title: " Gerrit Code Review - REST API" sidebar: restapi_sidebar permalink: rest-api.html

Gerrit Code Review comes with a REST like API available over HTTP. The API is suitable for automated tools to build upon, as well as supporting some ad-hoc scripting use cases.

See also: REST API Developers' Notes.


Protocol Details


By default all REST endpoints assume anonymous access and filter results to correspond to what anonymous users can read (which may be nothing at all).

Users (and programs) can authenticate with HTTP passwords by prefixing the endpoint URL with /a/. For example to authenticate to /projects/, request the URL /a/projects/. Gerrit will use HTTP basic authentication with the HTTP password from the user’s account settings page. This form of authentication bypasses the need for XSRF tokens.

An authorization cookie may be presented in the request URL inside the access_token query parameter. XSRF tokens are not required when a valid access_token is used in the URL.


Cross-site scripting may be supported if the administrator has configured site.allowOriginRegex.

Approved web applications running from an allowed origin can rely on CORS preflight to authorize requests requiring cookie based authentication, or mutations (POST, PUT, DELETE). Mutations require a valid XSRF token in the X-Gerrit-Auth request header.

Alternatively applications can use access_token in the URL (see above) to authorize requests. Mutations sent as POST with a request content type of text/plain can skip CORS preflight. Gerrit accepts additional query parameters $m to override the correct method (PUT, POST, DELETE) and $ct to specify the actual content type, such as application/json; charset=UTF-8. Example:

    POST /changes/42/topic?$m=PUT&$ct=application/json%3B%20charset%3DUTF-8&access_token=secret HTTP/1.1
        Content-Type: text/plain
        Content-Length: 23

        {"topic": "new-topic"}


Clients can request PUT to create a new resource and not overwrite an existing one by adding If-None-Match: * to the request HTTP headers. If the named resource already exists the server will respond with HTTP 412 Precondition Failed.

Output Format

JSON responses are encoded using UTF-8 and use content type application/json.

By default most APIs return pretty-printed JSON, which uses extra whitespace to make the output more readable for humans.

Compact JSON can be requested by setting the pp=0 query parameter, or by setting the Accept HTTP request header to include application/json:

  GET /projects/ HTTP/1.0
  Accept: application/json

Producing (and parsing) the non-pretty compact format is more efficient, so tools should request it whenever possible.

To prevent against Cross Site Script Inclusion (XSSI) attacks, the JSON response body starts with a magic prefix line that must be stripped before feeding the rest of the response body to a JSON parser:

  [ ... valid JSON ... ]

Responses will be gzip compressed by the server if the HTTP Accept-Encoding request header is set to gzip. This may save on network transfer time for larger responses.

Input Format

Unknown JSON parameters will simply be ignored by Gerrit without causing an exception. This also applies to case-sensitive parameters, such as map keys.


Timestamps are given in UTC and have the format “yyyy-mm-dd hh:mm:ss.fffffffff” where “ffffffffff” represents nanoseconds.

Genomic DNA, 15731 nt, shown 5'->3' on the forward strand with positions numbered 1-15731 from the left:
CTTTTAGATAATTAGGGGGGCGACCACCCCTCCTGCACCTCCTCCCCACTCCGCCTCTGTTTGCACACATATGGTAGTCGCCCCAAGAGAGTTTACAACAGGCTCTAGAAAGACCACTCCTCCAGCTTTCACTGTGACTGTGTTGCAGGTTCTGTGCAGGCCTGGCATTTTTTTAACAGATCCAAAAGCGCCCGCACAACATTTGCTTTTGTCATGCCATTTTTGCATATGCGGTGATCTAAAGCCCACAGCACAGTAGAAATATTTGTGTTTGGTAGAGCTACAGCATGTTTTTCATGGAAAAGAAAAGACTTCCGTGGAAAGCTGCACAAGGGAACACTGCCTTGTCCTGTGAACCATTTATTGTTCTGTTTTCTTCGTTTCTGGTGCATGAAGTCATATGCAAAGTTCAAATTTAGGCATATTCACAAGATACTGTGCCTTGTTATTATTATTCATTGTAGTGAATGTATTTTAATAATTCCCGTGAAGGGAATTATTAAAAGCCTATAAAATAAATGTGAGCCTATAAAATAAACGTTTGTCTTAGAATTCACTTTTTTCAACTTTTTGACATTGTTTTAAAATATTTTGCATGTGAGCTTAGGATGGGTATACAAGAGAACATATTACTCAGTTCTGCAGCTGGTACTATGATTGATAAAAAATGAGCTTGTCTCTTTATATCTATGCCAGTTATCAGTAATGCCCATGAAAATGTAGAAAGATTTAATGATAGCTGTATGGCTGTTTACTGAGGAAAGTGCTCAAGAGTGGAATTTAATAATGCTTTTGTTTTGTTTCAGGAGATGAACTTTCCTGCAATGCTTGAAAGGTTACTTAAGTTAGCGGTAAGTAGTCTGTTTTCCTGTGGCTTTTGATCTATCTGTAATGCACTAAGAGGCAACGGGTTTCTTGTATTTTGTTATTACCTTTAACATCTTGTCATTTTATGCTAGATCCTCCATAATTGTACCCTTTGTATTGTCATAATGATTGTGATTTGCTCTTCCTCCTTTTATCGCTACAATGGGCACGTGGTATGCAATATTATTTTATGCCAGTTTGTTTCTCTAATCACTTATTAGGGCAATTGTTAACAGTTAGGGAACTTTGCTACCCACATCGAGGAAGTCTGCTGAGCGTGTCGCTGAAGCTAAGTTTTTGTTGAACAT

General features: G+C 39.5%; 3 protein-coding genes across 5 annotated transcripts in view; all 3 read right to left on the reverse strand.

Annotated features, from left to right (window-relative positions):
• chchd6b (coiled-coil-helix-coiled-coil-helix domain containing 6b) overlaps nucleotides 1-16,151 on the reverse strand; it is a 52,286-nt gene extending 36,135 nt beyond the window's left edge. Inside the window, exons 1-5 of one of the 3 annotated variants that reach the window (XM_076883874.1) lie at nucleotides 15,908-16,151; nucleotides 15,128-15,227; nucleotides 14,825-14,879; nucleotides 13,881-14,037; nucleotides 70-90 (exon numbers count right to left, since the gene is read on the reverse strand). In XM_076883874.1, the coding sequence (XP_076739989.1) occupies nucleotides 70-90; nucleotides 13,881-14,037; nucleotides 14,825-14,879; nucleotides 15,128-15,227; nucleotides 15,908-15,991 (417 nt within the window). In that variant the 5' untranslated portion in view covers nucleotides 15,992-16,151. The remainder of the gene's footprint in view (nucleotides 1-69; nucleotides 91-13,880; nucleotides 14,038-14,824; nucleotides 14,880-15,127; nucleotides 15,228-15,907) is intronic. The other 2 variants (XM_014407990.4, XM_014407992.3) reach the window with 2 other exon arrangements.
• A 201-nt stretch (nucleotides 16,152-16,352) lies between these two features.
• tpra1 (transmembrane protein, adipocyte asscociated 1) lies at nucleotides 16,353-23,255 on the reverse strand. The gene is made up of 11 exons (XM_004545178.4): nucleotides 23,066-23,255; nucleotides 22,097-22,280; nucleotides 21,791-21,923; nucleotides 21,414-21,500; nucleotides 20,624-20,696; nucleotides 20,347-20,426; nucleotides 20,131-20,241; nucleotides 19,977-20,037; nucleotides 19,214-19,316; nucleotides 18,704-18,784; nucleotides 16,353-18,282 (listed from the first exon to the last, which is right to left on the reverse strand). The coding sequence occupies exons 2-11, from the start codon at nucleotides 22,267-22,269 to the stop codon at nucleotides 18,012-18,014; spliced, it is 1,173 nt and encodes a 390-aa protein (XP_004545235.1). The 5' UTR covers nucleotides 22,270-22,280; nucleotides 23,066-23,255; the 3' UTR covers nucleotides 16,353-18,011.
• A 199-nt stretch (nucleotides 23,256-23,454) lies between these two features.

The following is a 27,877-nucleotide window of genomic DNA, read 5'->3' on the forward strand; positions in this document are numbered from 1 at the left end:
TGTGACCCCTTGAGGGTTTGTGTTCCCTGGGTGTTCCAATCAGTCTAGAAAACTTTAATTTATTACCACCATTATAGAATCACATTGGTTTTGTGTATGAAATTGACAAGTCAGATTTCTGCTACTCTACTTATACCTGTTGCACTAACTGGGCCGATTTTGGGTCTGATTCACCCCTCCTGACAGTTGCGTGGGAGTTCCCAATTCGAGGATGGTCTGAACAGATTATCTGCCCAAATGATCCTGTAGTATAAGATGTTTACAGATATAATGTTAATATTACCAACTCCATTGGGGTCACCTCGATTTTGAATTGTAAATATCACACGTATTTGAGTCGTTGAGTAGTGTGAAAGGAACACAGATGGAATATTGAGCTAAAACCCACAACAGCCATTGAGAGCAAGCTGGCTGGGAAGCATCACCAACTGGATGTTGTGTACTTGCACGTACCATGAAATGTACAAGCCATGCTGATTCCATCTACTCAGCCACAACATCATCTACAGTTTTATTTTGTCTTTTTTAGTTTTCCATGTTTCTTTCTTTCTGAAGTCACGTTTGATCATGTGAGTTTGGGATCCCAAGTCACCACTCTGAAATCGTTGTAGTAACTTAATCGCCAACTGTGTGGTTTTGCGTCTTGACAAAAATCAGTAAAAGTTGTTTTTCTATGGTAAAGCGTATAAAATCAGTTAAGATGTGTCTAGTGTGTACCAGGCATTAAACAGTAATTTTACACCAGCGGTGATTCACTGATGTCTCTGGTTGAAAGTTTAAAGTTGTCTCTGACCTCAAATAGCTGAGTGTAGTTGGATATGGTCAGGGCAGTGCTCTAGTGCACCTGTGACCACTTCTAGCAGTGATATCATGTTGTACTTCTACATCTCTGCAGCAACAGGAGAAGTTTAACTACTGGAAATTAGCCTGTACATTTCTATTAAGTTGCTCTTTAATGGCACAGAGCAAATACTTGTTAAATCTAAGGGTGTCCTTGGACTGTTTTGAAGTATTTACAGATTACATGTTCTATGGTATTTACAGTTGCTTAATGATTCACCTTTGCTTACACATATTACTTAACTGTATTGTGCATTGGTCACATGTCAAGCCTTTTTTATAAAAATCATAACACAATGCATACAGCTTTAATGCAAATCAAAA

All IDs that appear in the URL of a REST call (e.g. project name, group name) must be URL encoded.

Response Codes

The Gerrit REST endpoints use HTTP status codes as described in the HTTP specification.

In most cases, the response body of an error response will be a plaintext, human-readable error message.

Here are examples that show how HTTP status codes are used in the context of the Gerrit REST API.

400 Bad Request

400 Bad Request” is returned if the request is not understood by the server due to malformed syntax.

E.g. “400 Bad Request” is returned if JSON input is expected but the Content-Type of the request is not application/json or the request body doesn’t contain valid JSON.

400 Bad Request” is also returned if required input fields are not set or if options are set which cannot be used together.

403 Forbidden

403 Forbidden” is returned if the operation is not allowed because the calling user does not have sufficient permissions.

E.g. some REST endpoints require that the calling user has certain global capabilities assigned.

403 Forbidden” is also returned if self is used as account ID and the REST call was done without authentication.

404 Not Found

404 Not Found” is returned if the resource that is specified by the URL is not found or is not visible to the calling user. A resource cannot be found if the URL contains a non-existing ID or view.

405 Method Not Allowed

405 Method Not Allowed” is returned if the resource exists but doesn’t support the operation.

E.g. some of the /groups/ endpoints are only supported for Gerrit internal groups; if they are invoked for an external group the response is “405 Method Not Allowed”.

409 Conflict

409 Conflict” is returned if the request cannot be completed because the current state of the resource doesn’t allow the operation.

E.g. if you try to submit a change that is abandoned, this fails with “409 Conflict” because the state of the change doesn’t allow the submit operation.

409 Conflict” is also returned if you try to create a resource but the name is already occupied by an existing resource.

412 Precondition Failed

412 Precondition Failed” is returned if a precondition from the request header fields is not fulfilled, as described in the Preconditions section.

422 Unprocessable Entity

422 Unprocessable Entity” is returned if the ID of a resource that is specified in the request body cannot be resolved.


Part of Gerrit Code Review